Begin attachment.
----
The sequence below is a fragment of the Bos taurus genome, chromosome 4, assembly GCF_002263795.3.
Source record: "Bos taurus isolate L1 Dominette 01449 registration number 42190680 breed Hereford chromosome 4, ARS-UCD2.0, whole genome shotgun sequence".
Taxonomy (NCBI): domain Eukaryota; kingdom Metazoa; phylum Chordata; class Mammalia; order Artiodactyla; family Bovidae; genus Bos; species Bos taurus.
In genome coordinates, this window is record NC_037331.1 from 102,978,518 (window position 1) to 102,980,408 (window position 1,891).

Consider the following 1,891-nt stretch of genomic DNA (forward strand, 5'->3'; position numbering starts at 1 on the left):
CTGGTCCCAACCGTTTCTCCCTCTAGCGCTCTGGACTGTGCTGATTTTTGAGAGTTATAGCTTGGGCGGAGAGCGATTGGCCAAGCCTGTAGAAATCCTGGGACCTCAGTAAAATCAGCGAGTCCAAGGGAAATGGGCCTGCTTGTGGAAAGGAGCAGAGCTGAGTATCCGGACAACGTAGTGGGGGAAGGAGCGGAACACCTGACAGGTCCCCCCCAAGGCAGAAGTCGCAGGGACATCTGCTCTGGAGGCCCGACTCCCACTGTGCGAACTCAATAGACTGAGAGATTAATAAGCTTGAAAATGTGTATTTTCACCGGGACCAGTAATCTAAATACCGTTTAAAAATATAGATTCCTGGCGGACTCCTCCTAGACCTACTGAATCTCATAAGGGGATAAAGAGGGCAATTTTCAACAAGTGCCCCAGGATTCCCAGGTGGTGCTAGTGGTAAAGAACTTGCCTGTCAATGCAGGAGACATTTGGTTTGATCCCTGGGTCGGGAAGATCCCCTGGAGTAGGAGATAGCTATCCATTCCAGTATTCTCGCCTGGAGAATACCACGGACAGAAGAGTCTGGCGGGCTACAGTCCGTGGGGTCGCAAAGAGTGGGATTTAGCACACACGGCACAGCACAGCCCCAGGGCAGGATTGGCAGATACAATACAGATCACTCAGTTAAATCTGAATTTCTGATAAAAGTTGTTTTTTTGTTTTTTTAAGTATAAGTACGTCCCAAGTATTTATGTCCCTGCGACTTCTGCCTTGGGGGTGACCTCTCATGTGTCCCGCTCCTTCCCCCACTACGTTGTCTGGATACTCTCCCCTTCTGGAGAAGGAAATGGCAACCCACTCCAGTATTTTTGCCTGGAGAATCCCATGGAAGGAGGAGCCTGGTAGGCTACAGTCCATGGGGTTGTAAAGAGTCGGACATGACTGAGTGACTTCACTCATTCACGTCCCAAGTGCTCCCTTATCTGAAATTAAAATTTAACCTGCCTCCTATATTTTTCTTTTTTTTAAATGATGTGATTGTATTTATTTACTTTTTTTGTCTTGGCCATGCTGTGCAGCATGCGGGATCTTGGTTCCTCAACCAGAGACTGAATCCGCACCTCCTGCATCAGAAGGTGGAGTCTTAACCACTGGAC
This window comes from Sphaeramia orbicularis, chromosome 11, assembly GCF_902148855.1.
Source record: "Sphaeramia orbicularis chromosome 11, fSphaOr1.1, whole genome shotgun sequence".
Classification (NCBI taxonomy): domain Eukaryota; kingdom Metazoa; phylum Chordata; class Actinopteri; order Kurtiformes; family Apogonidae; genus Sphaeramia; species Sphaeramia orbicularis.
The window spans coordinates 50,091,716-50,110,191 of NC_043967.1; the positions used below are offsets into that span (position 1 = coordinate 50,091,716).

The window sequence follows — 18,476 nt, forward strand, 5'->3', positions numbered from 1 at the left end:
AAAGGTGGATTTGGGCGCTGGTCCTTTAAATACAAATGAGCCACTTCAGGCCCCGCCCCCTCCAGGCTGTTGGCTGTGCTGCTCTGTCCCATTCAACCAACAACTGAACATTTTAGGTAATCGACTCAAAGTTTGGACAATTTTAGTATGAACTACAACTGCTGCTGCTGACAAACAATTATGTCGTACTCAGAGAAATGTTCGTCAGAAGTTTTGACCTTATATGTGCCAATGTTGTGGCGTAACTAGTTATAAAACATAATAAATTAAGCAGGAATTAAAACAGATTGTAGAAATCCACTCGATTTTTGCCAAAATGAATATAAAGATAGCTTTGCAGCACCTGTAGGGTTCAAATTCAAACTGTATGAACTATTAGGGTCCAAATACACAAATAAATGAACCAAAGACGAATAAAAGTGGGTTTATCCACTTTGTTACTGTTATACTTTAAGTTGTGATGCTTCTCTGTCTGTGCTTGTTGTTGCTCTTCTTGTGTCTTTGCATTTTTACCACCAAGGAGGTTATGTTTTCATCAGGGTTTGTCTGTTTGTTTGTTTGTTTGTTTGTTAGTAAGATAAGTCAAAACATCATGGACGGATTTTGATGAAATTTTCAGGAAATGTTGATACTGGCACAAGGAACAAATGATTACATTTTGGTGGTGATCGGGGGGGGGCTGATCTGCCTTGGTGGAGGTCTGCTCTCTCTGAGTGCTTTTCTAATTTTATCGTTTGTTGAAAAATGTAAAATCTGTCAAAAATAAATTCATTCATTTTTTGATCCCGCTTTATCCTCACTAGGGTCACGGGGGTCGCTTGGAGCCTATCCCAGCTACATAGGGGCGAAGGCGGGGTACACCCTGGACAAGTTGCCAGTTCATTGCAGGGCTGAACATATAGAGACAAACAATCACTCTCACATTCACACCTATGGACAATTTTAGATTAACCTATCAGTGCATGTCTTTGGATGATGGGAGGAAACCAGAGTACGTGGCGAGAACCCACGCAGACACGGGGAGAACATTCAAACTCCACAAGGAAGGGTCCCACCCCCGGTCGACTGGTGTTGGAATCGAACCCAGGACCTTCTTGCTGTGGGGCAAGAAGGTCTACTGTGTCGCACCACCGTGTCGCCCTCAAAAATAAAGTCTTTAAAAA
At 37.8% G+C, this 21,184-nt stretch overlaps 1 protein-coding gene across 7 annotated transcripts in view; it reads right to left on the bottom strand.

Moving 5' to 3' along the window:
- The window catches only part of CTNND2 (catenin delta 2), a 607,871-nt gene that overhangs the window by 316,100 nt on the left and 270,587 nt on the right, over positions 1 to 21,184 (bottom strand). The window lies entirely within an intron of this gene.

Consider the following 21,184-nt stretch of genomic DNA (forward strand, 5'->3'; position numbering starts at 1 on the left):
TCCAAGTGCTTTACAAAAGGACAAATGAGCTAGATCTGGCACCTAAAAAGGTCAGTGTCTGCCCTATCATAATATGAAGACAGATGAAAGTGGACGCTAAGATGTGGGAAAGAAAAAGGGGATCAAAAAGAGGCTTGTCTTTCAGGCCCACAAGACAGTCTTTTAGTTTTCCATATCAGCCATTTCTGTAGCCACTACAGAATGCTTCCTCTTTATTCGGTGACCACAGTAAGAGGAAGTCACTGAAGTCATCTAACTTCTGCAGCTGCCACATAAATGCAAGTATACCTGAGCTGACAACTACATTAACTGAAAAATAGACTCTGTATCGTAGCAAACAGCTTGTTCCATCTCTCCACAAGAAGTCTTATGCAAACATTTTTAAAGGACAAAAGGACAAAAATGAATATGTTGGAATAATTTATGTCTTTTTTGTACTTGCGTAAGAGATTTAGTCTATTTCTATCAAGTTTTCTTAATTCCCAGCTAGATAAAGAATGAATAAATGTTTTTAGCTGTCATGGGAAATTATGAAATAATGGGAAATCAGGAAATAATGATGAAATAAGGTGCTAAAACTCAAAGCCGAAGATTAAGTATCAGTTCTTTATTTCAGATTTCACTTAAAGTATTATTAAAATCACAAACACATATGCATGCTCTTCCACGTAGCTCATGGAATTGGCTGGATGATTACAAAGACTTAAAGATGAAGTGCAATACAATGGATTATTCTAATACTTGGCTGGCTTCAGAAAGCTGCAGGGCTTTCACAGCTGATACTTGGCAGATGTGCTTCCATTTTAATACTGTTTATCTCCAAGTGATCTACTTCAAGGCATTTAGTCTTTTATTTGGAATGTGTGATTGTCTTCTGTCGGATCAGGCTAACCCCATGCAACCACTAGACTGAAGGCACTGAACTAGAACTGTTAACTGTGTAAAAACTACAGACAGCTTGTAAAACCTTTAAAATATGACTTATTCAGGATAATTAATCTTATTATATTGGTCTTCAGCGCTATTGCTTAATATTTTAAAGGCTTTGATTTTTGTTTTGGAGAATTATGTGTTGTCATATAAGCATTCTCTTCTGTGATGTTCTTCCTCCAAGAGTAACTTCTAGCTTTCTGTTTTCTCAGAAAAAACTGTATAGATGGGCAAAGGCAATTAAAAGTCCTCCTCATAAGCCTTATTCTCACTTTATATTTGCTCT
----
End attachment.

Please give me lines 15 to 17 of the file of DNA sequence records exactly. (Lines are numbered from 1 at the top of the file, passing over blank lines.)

- The window catches only part of CTNND2 (catenin delta 2), a 607,871-nt gene that overhangs the window by 316,100 nt on the left and 270,587 nt on the right, over positions 1 to 21,184 (bottom strand). The window lies entirely within an intron of this gene.

Consider the following 21,184-nt stretch of genomic DNA (forward strand, 5'->3'; position numbering starts at 1 on the left):
TCCAAGTGCTTTACAAAAGGACAAATGAGCTAGATCTGGCACCTAAAAAGGTCAGTGTCTGCCCTATCATAATATGAAGACAGATGAAAGTGGACGCTAAGATGTGGGAAAGAAAAAGGGGATCAAAAAGAGGCTTGTCTTTCAGGCCCACAAGACAGTCTTTTAGTTTTCCATATCAGCCATTTCTGTAGCCACTACAGAATGCTTCCTCTTTATTCGGTGACCACAGTAAGAGGAAGTCACTGAAGTCATCTAACTTCTGCAGCTGCCACATAAATGCAAGTATACCTGAGCTGACAACTACATTAACTGAAAAATAGACTCTGTATCGTAGCAAACAGCTTGTTCCATCTCTCCACAAGAAGTCTTATGCAAACATTTTTAAAGGACAAAAGGACAAAAATGAATATGTTGGAATAATTTATGTCTTTTTTGTACTTGCGTAAGAGATTTAGTCTATTTCTATCAAGTTTTCTTAATTCCCAGCTAGATAAAGAATGAATAAATGTTTTTAGCTGTCATGGGAAATTATGAAATAATGGGAAATCAGGAAATAATGATGAAATAAGGTGCTAAAACTCAAAGCCGAAGATTAAGTATCAGTTCTTTATTTCAGATTTCACTTAAAGTATTATTAAAATCACAAACACATATGCATGCTCTTCCACGTAGCTCATGGAATTGGCTGGATGATTACAAAGACTTAAAGATGAAGTGCAATACAATGGATTATTCTAATACTTGGCTGGCTTCAGAAAGCTGCAGGGCTTTCACAGCTGATACTTGGCAGATGTGCTTCCATTTTAATACTGTTTATCTCCAAGTGATCTACTTCAAGGCATTTAGTCTTTTATTTGGAATGTGTGATTGTCTTCTGTCGGATCAGGCTAACCCCATGCAACCACTAGACTGAAGGCACTGAACTAGAACTGTTAACTGTGTAAAAACTACAGACAGCTTGTAAAACCTTTAAAATATGACTTATTCAGGATAATTAATCTTATTATATTGGTCTTCAGCGCTATTGCTTAATATTTTAAAGGCTTTGATTTTTGTTTTGGAGAATTATGTGTTGTCATATAAGCATTCTCTTCTGTGATGTTCTTCCTCCAAGAGTAACTTCTAGCTTTCTGTTTTCTCAGAAAAAACTGTATAGATGGGCAAAGGCAATTAAAAGTCCTCCTCATAAGCCTTATTCTCACTTTATATTTGCTCT